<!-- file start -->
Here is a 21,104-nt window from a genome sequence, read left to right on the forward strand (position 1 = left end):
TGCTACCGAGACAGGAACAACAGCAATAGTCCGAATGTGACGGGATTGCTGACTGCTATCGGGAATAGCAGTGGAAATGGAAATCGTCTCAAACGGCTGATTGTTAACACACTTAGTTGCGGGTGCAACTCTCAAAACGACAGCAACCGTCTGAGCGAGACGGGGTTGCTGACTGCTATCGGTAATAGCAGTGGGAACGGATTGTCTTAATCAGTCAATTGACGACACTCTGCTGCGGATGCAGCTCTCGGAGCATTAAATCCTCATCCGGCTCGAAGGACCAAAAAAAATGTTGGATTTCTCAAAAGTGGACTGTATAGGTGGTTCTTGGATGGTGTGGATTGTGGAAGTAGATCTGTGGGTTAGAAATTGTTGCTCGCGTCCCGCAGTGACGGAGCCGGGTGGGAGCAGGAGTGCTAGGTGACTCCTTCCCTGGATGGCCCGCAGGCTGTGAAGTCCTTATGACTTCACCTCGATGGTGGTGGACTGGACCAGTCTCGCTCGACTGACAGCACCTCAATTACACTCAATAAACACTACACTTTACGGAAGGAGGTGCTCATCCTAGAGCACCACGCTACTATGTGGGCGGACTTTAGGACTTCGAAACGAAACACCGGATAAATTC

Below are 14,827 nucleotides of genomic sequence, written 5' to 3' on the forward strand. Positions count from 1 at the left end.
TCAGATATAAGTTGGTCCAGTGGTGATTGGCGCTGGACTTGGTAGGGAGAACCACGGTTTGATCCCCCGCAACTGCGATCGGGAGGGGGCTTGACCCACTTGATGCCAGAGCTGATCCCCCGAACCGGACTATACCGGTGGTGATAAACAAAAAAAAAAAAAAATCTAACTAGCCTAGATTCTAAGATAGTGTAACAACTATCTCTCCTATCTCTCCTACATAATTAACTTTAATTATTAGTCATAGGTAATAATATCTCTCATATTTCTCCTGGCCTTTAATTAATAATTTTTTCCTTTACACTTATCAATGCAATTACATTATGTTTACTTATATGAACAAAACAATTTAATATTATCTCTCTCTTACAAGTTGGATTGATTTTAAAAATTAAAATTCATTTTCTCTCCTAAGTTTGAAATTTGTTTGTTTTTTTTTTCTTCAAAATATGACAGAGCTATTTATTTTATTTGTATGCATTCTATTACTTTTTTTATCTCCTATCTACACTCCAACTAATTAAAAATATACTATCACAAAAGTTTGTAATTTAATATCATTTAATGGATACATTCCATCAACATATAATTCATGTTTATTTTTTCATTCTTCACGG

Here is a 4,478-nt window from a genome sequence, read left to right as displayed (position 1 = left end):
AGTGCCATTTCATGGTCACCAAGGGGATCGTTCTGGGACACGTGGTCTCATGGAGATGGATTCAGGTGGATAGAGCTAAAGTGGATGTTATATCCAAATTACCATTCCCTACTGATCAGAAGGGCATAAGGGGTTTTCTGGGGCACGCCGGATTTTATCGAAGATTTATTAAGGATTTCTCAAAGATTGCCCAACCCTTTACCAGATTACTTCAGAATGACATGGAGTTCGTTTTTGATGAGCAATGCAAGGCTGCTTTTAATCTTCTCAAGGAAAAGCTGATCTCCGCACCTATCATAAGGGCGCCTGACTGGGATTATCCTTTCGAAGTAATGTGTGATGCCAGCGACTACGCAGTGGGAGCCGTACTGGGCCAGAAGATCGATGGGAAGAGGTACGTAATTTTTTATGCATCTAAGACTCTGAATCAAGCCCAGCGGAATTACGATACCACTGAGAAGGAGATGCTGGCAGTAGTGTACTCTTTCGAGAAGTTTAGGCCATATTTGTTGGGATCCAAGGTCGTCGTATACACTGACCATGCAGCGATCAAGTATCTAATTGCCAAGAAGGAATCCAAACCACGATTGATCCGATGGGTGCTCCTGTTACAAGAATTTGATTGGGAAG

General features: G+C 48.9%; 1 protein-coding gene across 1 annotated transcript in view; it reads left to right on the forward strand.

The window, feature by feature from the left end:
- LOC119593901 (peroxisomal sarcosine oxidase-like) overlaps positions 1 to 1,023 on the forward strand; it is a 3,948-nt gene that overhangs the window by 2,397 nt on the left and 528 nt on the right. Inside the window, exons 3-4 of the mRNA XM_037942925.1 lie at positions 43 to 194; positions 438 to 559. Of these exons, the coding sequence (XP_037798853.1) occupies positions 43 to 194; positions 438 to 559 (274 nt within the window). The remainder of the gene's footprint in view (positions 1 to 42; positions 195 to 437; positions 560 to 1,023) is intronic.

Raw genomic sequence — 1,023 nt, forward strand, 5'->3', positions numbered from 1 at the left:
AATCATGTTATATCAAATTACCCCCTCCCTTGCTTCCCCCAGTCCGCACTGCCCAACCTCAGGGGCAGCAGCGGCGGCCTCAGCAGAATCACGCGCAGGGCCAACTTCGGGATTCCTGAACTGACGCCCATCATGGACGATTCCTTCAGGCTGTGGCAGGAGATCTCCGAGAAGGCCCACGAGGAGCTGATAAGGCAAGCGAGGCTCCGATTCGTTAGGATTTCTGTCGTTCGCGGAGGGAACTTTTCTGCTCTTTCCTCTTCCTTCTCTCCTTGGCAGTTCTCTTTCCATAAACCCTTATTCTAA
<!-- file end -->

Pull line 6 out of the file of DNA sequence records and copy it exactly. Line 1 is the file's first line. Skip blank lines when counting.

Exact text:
AGTGCCATTTCATGGTCACCAAGGGGATCGTTCTGGGACACGTGGTCTCATGGAGATGGATTCAGGTGGATAGAGCTAAAGTGGATGTTATATCCAAATTACCATTCCCTACTGATCAGAAGGGCATAAGGGGTTTTCTGGGGCACGCCGGATTTTATCGAAGATTTATTAAGGATTTCTCAAAGATTGCCCAACCCTTTACCAGATTACTTCAGAATGACATGGAGTTCGTTTTTGATGAGCAATGCAAGGCTGCTTTTAATCTTCTCAAGGAAAAGCTGATCTCCGCACCTATCATAAGGGCGCCTGACTGGGATTATCCTTTCGAAGTAATGTGTGATGCCAGCGACTACGCAGTGGGAGCCGTACTGGGCCAGAAGATCGATGGGAAGAGGTACGTAATTTTTTATGCATCTAAGACTCTGAATCAAGCCCAGCGGAATTACGATACCACTGAGAAGGAGATGCTGGCAGTAGTGTACTCTTTCGAGAAGTTTAGGCCATATTTGTTGGGATCCAAGGTCGTCGTATACACTGACCATGCAGCGATCAAGTATCTAATTGCCAAGAAGGAATCCAAACCACGATTGATCCGATGGGTGCTCCTGTTACAAGAATTTGATTGGGAAG